In 2019, the Mail on Sunday and MailOnline published extracts of a handwritten letter from the Duchess of Sussex, Meghan Markle to her father, Thomas Markle. The Duchess claimed that such publication was a misuse of her private information, an infringement of copyright and a breach of data protection rights. She applied for summary judgment on the privacy and copyright claims and on 11 February 2021, Mr Justice Warby handed down his highly anticipated decision with consequential matters determined in a later decision on 5 March 2021.
A judge can award summary judgment against a defendant if the defendant has no real prospect of a successful defence and there is no other compelling reason why the case should be disposed of at a trial. In these proceedings, the judge awarded summary judgment in the privacy claim and on the subsistence and infringement of copyright. However, Warby J considered that there should be a trial limited as to whether there was a co-author of the letter and to what extent the Kensington Palace Communication team was involved in the letter’s wording. In the consequential judgment, he held that the remaining copyright issues should be tried in October 2021, following a directions hearing in April or May, and that the Duchess should get a declaration of the outcome of the summary judgment hearing and the newspapers should publish a notice about the result online and in the Mail on Sunday. At the time of writing, the newspapers have not published such notice and it is unclear whether this is indicative of an appeal or a settlement.
In this post we will take a deeper look at this decision, focussing on the copyright aspects.
In relation to privacy, the judge held that the news articles interfered with the Duchess’ reasonable expectation that the letter’s contents would remain private, as the letter was communication between family, with a single addressee and was “in short, a personal and private letter”. Moreover, the publication of the letter to correct a misleading account of the father-daughter relationship by US’ People magazine was deemed to be disproportionate.
The Duchess claimed that Associated Newspapers’ publication infringed copyright in an electronic draft of the letter developed over time on her phone, as this was an original literary work in which copyright subsisted and she was the author. The defendant argued defences of fair dealing for the purposes of reporting current events under the Copyright, Designs and Patents Act 1988 (CDPA), public interest and freedom of expression under Article 10 of the European Convention on Human Rights. It also argued that the Duchess was not the sole author of the letter.
Warby J awarded summary judgment on the subsistence and infringement of copyright. It would inevitably be held that the Duchess owned copyright in the original literary form of the electronic draft and such copyright had been infringed, while the defendant’s defences were bound to fail. There was no reason for those issues to go to trial.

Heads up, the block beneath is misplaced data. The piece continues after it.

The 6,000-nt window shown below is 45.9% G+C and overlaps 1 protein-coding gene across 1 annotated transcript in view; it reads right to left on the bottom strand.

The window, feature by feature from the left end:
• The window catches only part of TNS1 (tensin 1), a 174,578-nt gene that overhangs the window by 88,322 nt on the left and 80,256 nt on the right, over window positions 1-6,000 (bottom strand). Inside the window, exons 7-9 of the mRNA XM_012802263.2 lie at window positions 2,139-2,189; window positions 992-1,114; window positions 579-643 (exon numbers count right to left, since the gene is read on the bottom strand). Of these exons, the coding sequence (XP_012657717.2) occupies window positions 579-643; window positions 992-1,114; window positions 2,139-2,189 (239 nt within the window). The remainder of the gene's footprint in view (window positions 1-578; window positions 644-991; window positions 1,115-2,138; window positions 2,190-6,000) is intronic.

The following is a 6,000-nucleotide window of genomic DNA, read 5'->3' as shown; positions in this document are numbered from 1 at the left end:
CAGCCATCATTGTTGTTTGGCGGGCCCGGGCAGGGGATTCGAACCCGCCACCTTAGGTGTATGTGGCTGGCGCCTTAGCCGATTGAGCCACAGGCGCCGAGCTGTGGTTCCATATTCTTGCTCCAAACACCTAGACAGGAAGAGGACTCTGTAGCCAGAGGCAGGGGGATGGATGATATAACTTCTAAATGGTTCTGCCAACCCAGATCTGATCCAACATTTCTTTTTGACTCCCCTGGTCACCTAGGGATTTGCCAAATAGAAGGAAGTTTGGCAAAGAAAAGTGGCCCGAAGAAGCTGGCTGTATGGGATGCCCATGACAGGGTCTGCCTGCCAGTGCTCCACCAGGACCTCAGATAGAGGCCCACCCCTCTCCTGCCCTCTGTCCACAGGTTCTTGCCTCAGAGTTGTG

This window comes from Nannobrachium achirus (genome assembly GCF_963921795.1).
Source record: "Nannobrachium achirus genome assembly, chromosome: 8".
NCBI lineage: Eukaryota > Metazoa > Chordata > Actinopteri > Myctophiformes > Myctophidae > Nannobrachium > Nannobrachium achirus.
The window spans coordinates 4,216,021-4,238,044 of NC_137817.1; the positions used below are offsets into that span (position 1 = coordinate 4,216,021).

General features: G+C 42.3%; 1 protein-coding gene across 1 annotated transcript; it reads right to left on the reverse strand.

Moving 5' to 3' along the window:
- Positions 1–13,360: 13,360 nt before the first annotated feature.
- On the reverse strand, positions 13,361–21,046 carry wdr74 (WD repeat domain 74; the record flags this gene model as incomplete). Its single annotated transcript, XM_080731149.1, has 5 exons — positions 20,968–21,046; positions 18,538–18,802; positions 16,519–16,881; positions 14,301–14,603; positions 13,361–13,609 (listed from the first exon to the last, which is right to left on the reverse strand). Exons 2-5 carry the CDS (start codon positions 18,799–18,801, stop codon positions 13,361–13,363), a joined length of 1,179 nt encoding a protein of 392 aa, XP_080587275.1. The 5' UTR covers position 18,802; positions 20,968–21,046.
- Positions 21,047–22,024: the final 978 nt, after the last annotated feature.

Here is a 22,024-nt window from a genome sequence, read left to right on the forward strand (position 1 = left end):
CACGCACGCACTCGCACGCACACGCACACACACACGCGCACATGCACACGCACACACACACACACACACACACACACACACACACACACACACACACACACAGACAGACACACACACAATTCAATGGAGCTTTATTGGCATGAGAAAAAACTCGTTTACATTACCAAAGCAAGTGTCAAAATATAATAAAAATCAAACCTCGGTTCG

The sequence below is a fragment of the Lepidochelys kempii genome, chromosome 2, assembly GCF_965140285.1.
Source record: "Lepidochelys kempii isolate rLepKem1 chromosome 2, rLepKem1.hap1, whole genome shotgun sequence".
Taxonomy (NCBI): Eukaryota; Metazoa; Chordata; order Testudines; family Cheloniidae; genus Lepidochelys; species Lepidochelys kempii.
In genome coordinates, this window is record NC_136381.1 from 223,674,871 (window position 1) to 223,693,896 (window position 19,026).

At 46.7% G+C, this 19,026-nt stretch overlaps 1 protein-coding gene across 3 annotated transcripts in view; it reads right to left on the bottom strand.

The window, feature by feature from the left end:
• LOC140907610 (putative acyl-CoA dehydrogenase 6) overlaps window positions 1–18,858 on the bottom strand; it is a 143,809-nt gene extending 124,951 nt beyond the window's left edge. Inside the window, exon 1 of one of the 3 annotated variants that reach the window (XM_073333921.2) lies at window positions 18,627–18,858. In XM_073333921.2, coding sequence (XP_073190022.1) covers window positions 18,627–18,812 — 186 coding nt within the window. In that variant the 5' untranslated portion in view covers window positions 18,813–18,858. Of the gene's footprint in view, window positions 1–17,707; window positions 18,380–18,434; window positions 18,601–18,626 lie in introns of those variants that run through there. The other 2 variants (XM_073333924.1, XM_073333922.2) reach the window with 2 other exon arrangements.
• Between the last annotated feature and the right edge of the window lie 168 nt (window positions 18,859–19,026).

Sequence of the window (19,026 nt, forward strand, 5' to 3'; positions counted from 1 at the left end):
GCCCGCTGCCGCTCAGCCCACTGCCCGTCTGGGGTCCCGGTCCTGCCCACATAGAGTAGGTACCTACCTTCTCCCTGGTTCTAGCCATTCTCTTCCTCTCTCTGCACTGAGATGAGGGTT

Was there a co-author?
However, while the judge held that the Duchess was bound to prove that she was a copyright owner, the question to be determined at trial is whether she is the only author. Literary works can either have (i) a sole author; (ii) joint authors; or (iii) several authors who each have separate copyright. Where such work is made by an officer of the Crown in the course of their duties, Her Majesty has Crown Copyright. In this instance, the defendants argued that the Kensington Palace Communications Team were involved in writing the letter, particularly Jason Knauf (who subsequently resigned and has been reported to have alleged that the Duchess was bullying junior staff).
The main elements of joint authorship under section 10 of the CDPA are: (i) collaboration; (ii) authorship; (iii) contribution; and (iv) non-distinctness of the contribution. The Court of Appeal provided clarification on joint authorship in the 2019 case of Kogan v Martin, which indicated that contributions to a work do not need to be equal and that the focus should be on the skill and effort involved in the creation rather than who pushed the pen.
On the subject, Warby J opined that it was difficult to envisage a court determining that Kensington Palace’s contribution was “more than modest” and the suggestion of the contribution generating a separate copyright, as opposed to joint, was “at the very outer margins of what is realistic”. However, the defendant’s claim could not be described as fanciful and consequently, summary judgment was not awarded on this point.
Determination of this issue will have an impact on the extent of infringement and remedies available to the Duchess of Sussex.
Warby J opined that it was difficult to envisage a court determining that Kensington Palace’s contribution was “more than modest” and the suggestion of the contribution generating a separate copyright, as opposed to joint, was “at the very outer margins of what is realistic”.